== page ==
My summer at the Center for Education Reform has come to an end, yet I am still pondering over all that I have learned about myself. This internship has taught me a lot of administrative skills, personal professionalism, and has affirmed that I really want to pursue a career in law after I graduate. My time in Washington DC this summer was amazing and living in another city for the summer, far away from my home state of Minnesota, was an experience that will prepare me for life after college.
My biggest learning moment occurred when I was working on a project to monitor website, Twitter, and Facebook traffic. I learned how to use Google Analytics, and I fell in love with all the cool different ways that Google tracks and maintains data. I loved collecting and analyzing data before this internship, and I knew that I wanted to go into law. However, after playing around with Google analytics, I decided that I would love to pursue a career in intellectual property law. I would be able to protect different technologies (such as Google) and different artworks, connecting my love for music, dance, data, and technology. I definitely would like to still work with education policy, but this internship helped me understand that the grassroots and more personal side of education reform is what I need to engage in.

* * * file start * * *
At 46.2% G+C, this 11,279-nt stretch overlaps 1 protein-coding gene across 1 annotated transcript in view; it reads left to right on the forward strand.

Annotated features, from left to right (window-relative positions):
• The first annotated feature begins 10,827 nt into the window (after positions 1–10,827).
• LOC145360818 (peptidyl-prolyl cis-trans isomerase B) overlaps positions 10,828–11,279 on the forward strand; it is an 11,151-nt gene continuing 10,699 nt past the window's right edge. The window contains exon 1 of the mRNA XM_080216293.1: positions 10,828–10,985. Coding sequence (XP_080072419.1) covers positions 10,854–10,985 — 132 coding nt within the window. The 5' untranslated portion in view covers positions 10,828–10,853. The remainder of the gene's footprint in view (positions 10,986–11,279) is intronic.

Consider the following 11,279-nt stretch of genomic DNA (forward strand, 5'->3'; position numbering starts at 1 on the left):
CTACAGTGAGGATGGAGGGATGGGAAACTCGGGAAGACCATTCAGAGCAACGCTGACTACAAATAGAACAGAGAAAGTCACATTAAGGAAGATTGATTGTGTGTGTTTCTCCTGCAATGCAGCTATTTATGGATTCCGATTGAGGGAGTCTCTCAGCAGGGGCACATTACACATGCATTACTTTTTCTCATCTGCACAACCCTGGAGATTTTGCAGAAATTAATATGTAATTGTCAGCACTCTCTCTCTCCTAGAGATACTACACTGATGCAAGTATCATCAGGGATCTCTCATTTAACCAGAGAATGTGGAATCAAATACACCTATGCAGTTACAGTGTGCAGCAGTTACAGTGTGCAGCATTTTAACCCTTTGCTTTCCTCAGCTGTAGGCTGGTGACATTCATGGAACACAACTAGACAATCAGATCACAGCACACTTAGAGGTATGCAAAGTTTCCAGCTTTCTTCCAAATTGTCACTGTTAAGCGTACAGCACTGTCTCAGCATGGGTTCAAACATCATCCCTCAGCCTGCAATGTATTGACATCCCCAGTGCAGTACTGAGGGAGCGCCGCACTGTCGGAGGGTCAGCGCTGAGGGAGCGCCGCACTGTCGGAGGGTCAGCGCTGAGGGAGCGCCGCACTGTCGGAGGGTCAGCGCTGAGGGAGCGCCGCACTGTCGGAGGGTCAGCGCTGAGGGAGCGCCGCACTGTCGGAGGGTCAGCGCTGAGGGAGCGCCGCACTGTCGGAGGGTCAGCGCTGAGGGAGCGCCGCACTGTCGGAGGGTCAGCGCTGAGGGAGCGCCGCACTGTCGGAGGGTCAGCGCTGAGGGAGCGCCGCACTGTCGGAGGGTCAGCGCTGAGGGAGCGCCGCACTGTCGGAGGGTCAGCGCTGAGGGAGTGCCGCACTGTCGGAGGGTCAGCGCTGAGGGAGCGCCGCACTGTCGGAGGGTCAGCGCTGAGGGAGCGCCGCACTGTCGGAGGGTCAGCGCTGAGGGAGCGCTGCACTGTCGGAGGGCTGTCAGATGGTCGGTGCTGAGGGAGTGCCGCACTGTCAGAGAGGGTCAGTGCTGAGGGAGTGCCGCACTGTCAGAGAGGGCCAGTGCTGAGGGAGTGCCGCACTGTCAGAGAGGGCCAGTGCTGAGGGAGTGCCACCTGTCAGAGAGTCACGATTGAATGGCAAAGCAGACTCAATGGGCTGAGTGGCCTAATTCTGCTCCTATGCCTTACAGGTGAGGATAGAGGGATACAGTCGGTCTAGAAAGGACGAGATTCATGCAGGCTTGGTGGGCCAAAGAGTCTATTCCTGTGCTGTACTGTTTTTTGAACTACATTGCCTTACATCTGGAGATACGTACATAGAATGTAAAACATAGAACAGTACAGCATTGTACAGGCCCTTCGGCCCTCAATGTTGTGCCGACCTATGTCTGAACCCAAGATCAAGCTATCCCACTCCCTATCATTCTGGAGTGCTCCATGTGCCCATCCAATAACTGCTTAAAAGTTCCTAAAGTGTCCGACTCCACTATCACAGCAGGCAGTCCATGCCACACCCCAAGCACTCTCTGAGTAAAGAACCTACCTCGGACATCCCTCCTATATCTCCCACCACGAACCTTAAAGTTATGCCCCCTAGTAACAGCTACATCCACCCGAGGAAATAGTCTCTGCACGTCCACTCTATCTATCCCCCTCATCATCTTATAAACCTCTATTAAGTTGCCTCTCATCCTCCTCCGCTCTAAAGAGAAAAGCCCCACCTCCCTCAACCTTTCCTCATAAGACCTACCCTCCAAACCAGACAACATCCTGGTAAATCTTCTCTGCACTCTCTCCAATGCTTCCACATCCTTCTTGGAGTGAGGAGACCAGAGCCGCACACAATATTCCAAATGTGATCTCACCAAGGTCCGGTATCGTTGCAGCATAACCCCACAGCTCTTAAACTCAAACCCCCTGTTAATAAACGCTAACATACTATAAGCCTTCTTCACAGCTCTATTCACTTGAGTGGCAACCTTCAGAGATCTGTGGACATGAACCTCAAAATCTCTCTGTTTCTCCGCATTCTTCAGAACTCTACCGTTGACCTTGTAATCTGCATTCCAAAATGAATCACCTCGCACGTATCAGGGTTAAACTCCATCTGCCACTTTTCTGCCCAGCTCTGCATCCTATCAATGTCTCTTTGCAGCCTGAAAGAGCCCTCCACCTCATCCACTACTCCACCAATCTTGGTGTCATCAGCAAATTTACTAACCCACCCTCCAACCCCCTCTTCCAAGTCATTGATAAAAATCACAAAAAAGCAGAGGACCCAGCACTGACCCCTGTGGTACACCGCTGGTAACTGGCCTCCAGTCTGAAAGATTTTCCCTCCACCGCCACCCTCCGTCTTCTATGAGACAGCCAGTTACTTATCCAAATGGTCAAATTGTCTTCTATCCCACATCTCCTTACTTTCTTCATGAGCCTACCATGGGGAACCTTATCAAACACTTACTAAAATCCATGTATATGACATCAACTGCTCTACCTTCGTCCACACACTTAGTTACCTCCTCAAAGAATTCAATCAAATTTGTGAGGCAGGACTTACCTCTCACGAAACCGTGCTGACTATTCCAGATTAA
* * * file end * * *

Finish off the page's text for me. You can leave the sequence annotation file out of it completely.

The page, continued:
Interning at CER taught me that I am better suited for grassroots education reform, rather than a top-down process. Yes, it was interesting going through contact lists and looking at all the names of top investors, CEO’s, and multi-millionaires, however I had a hard time trying to connect their work with supporting communities of color, and lower-income families who depend on charter schools for a better education. I enjoyed attending numerous meetings and events on Capitol Hill, learning more about how policy influences each state differently. I spent a lot of time doing my own research, collecting my own numbers in Excel spreadsheets and seeing what policies are in place to support these families and students. I realized that although I want to pursue a law career, I can still continue to do my own research and feel better knowing that my work will help reform for all.
Written by Jessica Stephens, BC Class of 2017